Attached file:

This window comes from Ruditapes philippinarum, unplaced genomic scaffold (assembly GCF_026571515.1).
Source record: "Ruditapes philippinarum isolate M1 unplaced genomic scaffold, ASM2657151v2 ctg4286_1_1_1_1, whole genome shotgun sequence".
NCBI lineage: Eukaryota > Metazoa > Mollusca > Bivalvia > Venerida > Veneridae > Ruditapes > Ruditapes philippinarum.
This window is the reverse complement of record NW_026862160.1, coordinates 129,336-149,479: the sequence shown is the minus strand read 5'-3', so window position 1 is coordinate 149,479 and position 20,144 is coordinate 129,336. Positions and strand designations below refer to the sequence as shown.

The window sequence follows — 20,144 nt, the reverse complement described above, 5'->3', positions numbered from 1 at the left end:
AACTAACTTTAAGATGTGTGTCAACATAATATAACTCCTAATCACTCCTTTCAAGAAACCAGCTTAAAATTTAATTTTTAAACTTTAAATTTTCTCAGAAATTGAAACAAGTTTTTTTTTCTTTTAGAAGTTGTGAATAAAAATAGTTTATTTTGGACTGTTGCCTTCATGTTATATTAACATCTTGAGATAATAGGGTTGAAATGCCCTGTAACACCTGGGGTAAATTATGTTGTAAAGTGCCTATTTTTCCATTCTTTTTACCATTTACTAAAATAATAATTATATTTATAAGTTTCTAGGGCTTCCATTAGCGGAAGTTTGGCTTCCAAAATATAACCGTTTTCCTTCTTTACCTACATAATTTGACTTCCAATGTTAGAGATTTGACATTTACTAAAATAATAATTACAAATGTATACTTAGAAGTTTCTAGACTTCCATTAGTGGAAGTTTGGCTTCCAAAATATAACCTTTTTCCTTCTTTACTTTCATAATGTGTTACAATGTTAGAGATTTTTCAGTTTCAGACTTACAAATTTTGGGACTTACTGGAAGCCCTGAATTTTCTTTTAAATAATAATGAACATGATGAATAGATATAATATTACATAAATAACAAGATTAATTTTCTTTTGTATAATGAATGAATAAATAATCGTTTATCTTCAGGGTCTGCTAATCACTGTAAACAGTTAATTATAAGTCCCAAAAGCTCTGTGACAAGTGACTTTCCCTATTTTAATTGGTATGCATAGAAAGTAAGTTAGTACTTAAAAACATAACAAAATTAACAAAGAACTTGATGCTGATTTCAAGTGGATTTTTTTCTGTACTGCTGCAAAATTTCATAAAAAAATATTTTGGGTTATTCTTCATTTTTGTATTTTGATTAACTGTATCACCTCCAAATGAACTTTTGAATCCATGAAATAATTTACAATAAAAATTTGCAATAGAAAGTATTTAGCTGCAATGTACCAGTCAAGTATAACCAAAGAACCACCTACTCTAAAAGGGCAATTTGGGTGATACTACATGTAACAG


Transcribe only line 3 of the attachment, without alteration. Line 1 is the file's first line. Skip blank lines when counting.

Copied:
NCBI lineage: Eukaryota > Metazoa > Mollusca > Bivalvia > Venerida > Veneridae > Ruditapes > Ruditapes philippinarum.